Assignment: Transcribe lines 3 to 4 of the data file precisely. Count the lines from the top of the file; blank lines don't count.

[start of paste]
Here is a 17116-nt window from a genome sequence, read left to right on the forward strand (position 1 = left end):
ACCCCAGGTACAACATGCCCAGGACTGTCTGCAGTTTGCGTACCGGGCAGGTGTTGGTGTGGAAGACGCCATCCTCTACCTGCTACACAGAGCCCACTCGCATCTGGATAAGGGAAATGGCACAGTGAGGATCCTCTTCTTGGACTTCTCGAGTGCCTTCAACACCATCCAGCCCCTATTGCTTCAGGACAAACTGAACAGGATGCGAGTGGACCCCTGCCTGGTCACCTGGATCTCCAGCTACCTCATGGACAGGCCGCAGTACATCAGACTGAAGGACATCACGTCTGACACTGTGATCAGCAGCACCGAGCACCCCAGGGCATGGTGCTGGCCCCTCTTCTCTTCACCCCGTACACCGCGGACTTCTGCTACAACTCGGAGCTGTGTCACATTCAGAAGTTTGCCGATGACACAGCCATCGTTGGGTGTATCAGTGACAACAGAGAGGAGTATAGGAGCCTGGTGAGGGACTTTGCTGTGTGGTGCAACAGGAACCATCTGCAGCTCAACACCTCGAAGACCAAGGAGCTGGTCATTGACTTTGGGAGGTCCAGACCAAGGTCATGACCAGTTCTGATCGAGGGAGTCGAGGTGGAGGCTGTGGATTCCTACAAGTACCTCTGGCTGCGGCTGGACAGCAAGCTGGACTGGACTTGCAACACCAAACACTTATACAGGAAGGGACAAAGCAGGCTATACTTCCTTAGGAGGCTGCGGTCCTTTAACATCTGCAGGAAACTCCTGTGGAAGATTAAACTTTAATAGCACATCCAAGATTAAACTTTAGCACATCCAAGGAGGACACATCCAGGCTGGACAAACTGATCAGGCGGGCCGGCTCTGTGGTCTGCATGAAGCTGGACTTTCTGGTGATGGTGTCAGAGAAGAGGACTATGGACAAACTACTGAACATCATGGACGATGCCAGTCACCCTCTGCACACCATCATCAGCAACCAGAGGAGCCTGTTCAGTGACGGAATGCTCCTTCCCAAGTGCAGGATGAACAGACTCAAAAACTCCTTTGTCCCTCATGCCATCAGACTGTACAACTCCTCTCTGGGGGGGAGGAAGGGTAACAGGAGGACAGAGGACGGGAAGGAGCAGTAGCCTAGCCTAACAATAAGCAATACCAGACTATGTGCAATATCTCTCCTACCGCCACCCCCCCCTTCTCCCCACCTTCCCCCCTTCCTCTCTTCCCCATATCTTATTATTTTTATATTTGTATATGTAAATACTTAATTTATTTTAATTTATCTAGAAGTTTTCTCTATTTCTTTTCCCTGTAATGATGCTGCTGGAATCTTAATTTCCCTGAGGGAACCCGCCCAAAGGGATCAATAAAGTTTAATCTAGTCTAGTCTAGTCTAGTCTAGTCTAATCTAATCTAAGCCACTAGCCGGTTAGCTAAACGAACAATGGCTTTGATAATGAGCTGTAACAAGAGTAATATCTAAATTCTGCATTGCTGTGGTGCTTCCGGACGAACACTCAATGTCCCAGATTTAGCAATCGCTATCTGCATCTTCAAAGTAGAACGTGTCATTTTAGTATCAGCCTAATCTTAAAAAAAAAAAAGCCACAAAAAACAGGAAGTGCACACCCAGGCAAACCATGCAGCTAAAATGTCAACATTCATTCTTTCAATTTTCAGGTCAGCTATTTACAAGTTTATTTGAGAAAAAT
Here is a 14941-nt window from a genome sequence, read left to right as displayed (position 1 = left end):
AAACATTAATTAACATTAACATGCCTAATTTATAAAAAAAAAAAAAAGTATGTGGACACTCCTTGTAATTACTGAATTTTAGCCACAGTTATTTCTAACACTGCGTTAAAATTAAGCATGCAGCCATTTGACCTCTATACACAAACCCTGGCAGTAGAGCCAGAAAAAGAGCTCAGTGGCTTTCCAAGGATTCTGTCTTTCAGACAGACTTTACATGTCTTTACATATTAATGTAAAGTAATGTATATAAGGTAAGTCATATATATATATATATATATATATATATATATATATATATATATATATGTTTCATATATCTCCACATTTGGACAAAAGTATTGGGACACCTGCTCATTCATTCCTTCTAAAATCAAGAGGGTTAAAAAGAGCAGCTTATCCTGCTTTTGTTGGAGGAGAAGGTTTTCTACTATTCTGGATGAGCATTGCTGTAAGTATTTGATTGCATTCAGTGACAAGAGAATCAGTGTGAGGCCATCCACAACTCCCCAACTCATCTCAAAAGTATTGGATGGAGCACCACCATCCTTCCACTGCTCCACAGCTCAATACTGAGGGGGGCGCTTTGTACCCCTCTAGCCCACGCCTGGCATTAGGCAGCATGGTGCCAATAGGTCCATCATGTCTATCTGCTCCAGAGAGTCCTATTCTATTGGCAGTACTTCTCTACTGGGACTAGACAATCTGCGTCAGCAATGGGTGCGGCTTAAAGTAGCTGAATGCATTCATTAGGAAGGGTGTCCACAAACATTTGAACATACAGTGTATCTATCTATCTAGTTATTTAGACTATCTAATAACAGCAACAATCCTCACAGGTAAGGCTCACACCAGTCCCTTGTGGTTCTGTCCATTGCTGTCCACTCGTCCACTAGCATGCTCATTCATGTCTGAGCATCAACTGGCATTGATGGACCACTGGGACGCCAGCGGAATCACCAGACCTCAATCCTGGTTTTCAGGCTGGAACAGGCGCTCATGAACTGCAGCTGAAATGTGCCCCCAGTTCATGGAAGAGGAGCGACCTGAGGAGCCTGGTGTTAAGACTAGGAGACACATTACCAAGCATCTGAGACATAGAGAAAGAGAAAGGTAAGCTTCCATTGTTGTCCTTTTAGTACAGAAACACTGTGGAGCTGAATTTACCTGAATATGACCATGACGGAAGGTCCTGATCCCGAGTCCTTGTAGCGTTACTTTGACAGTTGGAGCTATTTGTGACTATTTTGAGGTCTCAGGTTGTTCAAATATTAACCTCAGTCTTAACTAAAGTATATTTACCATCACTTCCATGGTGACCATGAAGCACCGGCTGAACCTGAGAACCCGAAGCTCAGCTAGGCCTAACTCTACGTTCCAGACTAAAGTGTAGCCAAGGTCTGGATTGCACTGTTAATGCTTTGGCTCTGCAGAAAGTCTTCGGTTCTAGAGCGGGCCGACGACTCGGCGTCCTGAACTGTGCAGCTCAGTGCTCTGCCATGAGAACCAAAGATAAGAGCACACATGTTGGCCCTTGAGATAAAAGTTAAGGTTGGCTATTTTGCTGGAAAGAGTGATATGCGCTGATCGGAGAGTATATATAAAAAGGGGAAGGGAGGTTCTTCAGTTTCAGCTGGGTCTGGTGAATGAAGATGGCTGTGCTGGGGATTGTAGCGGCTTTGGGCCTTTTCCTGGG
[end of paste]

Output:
Here is a 14941-nt window from a genome sequence, read left to right as displayed (position 1 = left end):
AAACATTAATTAACATTAACATGCCTAATTTATAAAAAAAAAAAAAAGTATGTGGACACTCCTTGTAATTACTGAATTTTAGCCACAGTTATTTCTAACACTGCGTTAAAATTAAGCATGCAGCCATTTGACCTCTATACACAAACCCTGGCAGTAGAGCCAGAAAAAGAGCTCAGTGGCTTTCCAAGGATTCTGTCTTTCAGACAGACTTTACATGTCTTTACATATTAATGTAAAGTAATGTATATAAGGTAAGTCATATATATATATATATATATATATATATATATATATATATATATATATGTTTCATATATCTCCACATTTGGACAAAAGTATTGGGACACCTGCTCATTCATTCCTTCTAAAATCAAGAGGGTTAAAAAGAGCAGCTTATCCTGCTTTTGTTGGAGGAGAAGGTTTTCTACTATTCTGGATGAGCATTGCTGTAAGTATTTGATTGCATTCAGTGACAAGAGAATCAGTGTGAGGCCATCCACAACTCCCCAACTCATCTCAAAAGTATTGGATGGAGCACCACCATCCTTCCACTGCTCCACAGCTCAATACTGAGGGGGGCGCTTTGTACCCCTCTAGCCCACGCCTGGCATTAGGCAGCATGGTGCCAATAGGTCCATCATGTCTATCTGCTCCAGAGAGTCCTATTCTATTGGCAGTACTTCTCTACTGGGACTAGACAATCTGCGTCAGCAATGGGTGCGGCTTAAAGTAGCTGAATGCATTCATTAGGAAGGGTGTCCACAAACATTTGAACATACAGTGTATCTATCTATCTAGTTATTTAGACTATCTAATAACAGCAACAATCCTCACAGGTAAGGCTCACACCAGTCCCTTGTGGTTCTGTCCATTGCTGTCCACTCGTCCACTAGCATGCTCATTCATGTCTGAGCATCAACTGGCATTGATGGACCACTGGGACGCCAGCGGAATCACCAGACCTCAATCCTGGTTTTCAGGCTGGAACAGGCGCTCATGAACTGCAGCTGAAATGTGCCCCCAGTTCATGGAAGAGGAGCGACCTGAGGAGCCTGGTGTTAAGACTAGGAGACACATTACCAAGCATCTGAGACATAGAGAAAGAGAAAGGTAAGCTTCCATTGTTGTCCTTTTAGTACAGAAACACTGTGGAGCTGAATTTACCTGAATATGACCATGACGGAAGGTCCTGATCCCGAGTCCTTGTAGCGTTACTTTGACAGTTGGAGCTATTTGTGACTATTTTGAGGTCTCAGGTTGTTCAAATATTAACCTCAGTCTTAACTAAAGTATATTTACCATCACTTCCATGGTGACCATGAAGCACCGGCTGAACCTGAGAACCCGAAGCTCAGCTAGGCCTAACTCTACGTTCCAGACTAAAGTGTAGCCAAGGTCTGGATTGCACTGTTAATGCTTTGGCTCTGCAGAAAGTCTTCGGTTCTAGAGCGGGCCGACGACTCGGCGTCCTGAACTGTGCAGCTCAGTGCTCTGCCATGAGAACCAAAGATAAGAGCACACATGTTGGCCCTTGAGATAAAAGTTAAGGTTGGCTATTTTGCTGGAAAGAGTGATATGCGCTGATCGGAGAGTATATATAAAAAGGGGAAGGGAGGTTCTTCAGTTTCAGCTGGGTCTGGTGAATGAAGATGGCTGTGCTGGGGATTGTAGCGGCTTTGGGCCTTTTCCTGGG